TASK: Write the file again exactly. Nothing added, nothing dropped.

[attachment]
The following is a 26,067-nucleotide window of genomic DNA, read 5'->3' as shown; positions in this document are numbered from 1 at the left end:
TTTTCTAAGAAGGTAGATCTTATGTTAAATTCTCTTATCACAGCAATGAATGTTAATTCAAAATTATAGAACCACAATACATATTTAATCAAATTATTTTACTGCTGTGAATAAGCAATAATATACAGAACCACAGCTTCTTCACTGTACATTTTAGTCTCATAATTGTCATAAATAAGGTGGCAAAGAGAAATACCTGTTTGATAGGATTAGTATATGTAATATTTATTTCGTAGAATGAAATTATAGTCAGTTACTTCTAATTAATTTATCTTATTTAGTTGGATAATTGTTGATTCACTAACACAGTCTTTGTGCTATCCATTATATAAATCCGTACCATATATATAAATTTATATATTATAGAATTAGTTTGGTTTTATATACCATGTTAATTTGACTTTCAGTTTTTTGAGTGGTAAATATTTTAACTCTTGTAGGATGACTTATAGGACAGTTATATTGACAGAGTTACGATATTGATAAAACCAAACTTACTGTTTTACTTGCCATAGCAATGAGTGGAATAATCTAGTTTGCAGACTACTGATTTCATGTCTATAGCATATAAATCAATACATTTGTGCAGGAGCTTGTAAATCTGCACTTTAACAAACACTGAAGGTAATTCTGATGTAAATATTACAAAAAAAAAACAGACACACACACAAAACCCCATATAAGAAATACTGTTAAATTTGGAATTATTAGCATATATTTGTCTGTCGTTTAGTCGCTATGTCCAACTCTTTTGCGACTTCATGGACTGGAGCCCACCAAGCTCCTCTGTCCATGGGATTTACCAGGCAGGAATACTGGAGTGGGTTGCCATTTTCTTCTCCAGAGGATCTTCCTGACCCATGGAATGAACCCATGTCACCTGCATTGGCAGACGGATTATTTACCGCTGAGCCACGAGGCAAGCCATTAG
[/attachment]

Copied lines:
The following is a 26,067-nucleotide window of genomic DNA, read 5'->3' as shown; positions in this document are numbered from 1 at the left end:
TTTTCTAAGAAGGTAGATCTTATGTTAAATTCTCTTATCACAGCAATGAATGTTAATTCAAAATTATAGAACCACAATACATATTTAATCAAATTATTTTACTGCTGTGAATAAGCAATAATATACAGAACCACAGCTTCTTCACTGTACATTTTAGTCTCATAATTGTCATAAATAAGGTGGCAAAGAGAAATACCTGTTTGATAGGATTAGTATATGTAATATTTATTTCGTAGAATGAAATTATAGTCAGTTACTTCTAATTAATTTATCTTATTTAGTTGGATAATTGTTGATTCACTAACACAGTCTTTGTGCTATCCATTATATAAATCCGTACCATATATATAAATTTATATATTATAGAATTAGTTTGGTTTTATATACCATGTTAATTTGACTTTCAGTTTTTTGAGTGGTAAATATTTTAACTCTTGTAGGATGACTTATAGGACAGTTATATTGACAGAGTTACGATATTGATAAAACCAAACTTACTGTTTTACTTGCCATAGCAATGAGTGGAATAATCTAGTTTGCAGACTACTGATTTCATGTCTATAGCATATAAATCAATACATTTGTGCAGGAGCTTGTAAATCTGCACTTTAACAAACACTGAAGGTAATTCTGATGTAAATATTACAAAAAAAAAACAGACACACACACAAAACCCCATATAAGAAATACTGTTAAATTTGGAATTATTAGCATATATTTGTCTGTCGTTTAGTCGCTATGTCCAACTCTTTTGCGACTTCATGGACTGGAGCCCACCAAGCTCCTCTGTCCATGGGATTTACCAGGCAGGAATACTGGAGTGGGTTGCCATTTTCTTCTCCAGAGGATCTTCCTGACCCATGGAATGAACCCATGTCACCTGCATTGGCAGACGGATTATTTACCGCTGAGCCACGAGGCAAGCCATTAG